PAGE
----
Genome organization and genetic diversity of Taura syndrome virus (TSV) of Penaeid shrimp (Penaeus sp)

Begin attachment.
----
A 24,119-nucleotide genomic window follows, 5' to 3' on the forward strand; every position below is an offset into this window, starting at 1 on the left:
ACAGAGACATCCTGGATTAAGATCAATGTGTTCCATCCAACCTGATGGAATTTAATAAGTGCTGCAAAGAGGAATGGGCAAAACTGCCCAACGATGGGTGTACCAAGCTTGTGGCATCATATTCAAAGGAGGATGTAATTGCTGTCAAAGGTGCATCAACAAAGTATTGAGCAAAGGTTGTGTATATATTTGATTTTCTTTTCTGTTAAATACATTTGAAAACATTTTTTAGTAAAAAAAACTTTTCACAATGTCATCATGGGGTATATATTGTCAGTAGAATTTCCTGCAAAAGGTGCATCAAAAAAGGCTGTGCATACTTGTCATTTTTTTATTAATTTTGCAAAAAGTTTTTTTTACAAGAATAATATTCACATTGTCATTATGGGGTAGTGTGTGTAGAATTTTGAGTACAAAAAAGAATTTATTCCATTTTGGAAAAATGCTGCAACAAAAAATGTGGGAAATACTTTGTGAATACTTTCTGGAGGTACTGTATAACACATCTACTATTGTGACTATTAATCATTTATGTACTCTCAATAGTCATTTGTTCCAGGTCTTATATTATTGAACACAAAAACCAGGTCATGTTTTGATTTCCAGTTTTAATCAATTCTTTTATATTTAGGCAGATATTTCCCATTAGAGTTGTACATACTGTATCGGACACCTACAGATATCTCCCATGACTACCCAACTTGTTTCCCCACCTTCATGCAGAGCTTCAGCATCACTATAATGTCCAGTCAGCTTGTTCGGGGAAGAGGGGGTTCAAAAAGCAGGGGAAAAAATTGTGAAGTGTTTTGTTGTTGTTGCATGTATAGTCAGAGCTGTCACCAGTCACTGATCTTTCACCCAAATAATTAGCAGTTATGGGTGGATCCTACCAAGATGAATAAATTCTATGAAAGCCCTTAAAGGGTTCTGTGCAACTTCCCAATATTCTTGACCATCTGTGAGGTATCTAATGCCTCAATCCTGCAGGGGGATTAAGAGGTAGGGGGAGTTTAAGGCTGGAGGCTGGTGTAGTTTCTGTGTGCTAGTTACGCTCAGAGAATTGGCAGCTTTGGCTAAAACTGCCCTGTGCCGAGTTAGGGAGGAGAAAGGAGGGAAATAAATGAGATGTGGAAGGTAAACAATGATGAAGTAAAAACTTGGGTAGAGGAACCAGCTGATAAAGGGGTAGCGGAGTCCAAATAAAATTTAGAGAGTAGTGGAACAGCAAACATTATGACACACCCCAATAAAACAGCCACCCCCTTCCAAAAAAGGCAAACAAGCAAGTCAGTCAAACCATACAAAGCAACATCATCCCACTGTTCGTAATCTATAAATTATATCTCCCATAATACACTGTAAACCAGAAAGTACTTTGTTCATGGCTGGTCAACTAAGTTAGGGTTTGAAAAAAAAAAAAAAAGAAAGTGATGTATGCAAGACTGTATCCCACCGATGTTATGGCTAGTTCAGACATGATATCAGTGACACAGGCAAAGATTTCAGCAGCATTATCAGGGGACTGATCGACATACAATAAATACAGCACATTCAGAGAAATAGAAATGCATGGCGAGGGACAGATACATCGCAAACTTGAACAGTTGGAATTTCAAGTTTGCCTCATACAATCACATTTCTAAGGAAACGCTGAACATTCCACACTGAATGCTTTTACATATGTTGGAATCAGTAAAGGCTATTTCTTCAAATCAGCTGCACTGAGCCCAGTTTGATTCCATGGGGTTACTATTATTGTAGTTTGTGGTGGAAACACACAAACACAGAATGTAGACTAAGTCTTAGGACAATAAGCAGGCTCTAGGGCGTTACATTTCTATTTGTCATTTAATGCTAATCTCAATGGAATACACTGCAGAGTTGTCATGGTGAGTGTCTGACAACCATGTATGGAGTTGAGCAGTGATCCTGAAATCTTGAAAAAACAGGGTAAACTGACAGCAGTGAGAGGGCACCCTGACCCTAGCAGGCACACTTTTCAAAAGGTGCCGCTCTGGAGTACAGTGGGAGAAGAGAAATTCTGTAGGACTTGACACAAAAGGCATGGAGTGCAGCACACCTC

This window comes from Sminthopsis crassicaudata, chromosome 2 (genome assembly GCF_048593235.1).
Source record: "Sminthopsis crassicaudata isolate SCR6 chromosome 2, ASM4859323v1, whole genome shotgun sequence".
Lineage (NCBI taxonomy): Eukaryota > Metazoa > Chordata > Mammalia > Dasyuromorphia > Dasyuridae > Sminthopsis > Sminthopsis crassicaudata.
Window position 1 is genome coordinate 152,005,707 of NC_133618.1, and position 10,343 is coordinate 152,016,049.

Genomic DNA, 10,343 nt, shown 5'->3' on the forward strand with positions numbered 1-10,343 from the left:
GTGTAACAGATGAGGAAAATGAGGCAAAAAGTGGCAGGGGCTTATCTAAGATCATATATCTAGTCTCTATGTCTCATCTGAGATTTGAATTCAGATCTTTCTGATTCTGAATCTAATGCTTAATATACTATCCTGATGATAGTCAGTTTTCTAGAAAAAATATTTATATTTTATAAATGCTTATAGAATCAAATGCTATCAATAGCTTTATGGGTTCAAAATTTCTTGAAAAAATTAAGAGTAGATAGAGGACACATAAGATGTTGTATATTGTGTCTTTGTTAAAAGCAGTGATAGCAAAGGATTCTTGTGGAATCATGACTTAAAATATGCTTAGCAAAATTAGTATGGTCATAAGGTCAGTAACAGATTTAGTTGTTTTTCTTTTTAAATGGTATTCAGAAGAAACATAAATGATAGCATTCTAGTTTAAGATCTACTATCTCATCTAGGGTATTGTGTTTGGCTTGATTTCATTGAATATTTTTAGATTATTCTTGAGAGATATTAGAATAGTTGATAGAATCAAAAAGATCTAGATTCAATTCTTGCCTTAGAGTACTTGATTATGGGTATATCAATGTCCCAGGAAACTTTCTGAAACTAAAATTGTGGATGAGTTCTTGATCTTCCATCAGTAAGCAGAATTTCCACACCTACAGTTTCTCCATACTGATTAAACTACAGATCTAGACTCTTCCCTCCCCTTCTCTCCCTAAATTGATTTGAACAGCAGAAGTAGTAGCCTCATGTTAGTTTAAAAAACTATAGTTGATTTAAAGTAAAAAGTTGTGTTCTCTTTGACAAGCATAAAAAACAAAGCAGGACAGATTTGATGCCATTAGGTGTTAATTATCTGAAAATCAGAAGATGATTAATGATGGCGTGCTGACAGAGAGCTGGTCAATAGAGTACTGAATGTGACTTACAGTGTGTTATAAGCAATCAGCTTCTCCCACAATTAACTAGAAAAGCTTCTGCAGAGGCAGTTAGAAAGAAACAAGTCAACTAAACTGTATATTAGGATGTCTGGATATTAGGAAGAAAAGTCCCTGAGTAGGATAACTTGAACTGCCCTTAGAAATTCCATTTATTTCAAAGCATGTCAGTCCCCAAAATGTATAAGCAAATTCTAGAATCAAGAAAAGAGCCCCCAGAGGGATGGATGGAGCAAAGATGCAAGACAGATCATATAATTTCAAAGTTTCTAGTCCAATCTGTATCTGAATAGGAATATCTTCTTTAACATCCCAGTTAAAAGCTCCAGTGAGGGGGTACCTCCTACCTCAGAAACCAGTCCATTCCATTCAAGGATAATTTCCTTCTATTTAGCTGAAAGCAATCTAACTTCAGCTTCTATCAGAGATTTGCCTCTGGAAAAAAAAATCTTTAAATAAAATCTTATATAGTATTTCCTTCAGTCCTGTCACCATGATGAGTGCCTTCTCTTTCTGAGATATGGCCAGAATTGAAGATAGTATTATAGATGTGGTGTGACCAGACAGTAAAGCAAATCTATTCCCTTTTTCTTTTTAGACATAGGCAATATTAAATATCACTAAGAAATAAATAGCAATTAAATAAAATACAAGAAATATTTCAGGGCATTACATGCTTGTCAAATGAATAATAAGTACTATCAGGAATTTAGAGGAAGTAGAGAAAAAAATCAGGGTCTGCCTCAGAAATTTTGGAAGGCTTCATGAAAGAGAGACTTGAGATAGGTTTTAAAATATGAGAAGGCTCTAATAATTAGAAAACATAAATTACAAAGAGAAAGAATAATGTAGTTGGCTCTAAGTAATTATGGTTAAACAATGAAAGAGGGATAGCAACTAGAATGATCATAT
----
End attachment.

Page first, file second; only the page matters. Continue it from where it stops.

Taura syndrome disease, caused by Taura syndrome virus (TSV), is one of the most important viral diseases of penaeid shrimp in the Western Hemisphere. A 3278 bp eDNA representing the 3' end of the TSV genome was cloned and sequenced. Sequence analyses revealed a 5'-terminal 19 non -coding bases followed by a long open reading frame encoding 10 11 amino acids (aa), and a 3' untranslated region of 225 nts. The deduced aa sequence of TSV showed significant similarities with those of the coat proteins of several insect picomaviruses. A single transcript of approximately 10 kb was detected by Northern blot hybridization suggesting that the TSV coat protein gene is not expressed as a subgenomic RNA. The genome organization ofTSV is similar to insect picornaviruses. Therefore, this is the first molecular evidence of occurrence of a picomavirus in the class Decapoda. The putative VP2 and VP3 capsid protein genes ofTSV from 17 geographical isolates collected from US, Mexico and Taiwan were amplified by RT-PCR to assess the genetic diversity and phylogenetic relationships among isolates. Alignment of the capsid proteins showed nonconservative changes that may be involved in antigenicity and/ or virulence of the isolates. Phylogenetic analyses revealed that the TSV isolates clustered in two main groups, one Mexican group and one mixed group of Mexican, Taiwan and Texas isolates indicating a shared phylogenetic relationship and a possible common origin.